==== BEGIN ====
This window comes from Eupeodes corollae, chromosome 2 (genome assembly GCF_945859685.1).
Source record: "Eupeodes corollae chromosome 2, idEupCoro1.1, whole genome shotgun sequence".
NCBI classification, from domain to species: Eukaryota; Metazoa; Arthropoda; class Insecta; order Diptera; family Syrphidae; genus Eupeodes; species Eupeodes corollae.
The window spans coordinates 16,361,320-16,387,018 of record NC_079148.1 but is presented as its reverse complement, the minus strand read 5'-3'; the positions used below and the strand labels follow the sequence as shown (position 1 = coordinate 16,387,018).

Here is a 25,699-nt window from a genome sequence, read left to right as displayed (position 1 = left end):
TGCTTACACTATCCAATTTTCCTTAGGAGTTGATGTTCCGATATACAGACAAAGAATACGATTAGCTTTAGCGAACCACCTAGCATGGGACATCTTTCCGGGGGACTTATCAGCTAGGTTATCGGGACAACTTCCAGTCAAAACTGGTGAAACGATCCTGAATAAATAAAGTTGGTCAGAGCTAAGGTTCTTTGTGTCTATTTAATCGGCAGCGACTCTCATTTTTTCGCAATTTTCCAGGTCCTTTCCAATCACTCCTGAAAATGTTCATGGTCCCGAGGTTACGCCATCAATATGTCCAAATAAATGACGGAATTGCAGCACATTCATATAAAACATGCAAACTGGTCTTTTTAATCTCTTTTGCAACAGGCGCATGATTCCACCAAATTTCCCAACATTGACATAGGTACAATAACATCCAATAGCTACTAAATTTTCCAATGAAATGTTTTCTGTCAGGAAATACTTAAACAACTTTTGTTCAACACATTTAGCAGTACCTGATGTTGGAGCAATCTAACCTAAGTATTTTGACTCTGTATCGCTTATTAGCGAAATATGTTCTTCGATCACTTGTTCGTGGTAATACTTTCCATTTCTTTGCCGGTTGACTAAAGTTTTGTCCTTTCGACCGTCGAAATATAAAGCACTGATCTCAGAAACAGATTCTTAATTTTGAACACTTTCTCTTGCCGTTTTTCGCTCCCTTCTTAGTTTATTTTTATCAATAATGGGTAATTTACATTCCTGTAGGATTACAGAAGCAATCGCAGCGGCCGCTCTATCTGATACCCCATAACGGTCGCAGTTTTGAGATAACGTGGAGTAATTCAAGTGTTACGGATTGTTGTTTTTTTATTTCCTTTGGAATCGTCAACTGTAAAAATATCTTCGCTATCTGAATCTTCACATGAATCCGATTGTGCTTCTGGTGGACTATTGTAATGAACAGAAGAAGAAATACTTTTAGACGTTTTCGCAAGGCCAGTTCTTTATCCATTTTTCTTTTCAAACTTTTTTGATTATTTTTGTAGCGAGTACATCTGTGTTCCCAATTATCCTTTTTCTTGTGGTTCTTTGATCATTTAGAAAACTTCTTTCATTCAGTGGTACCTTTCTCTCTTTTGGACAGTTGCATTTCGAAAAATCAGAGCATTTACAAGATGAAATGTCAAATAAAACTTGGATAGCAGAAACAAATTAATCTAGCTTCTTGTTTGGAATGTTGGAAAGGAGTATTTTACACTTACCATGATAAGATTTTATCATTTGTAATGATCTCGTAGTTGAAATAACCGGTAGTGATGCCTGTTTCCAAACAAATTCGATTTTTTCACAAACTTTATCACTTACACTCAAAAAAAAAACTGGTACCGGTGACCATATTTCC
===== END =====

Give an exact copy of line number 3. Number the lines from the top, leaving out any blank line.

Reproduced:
NCBI classification, from domain to species: Eukaryota; Metazoa; Arthropoda; class Insecta; order Diptera; family Syrphidae; genus Eupeodes; species Eupeodes corollae.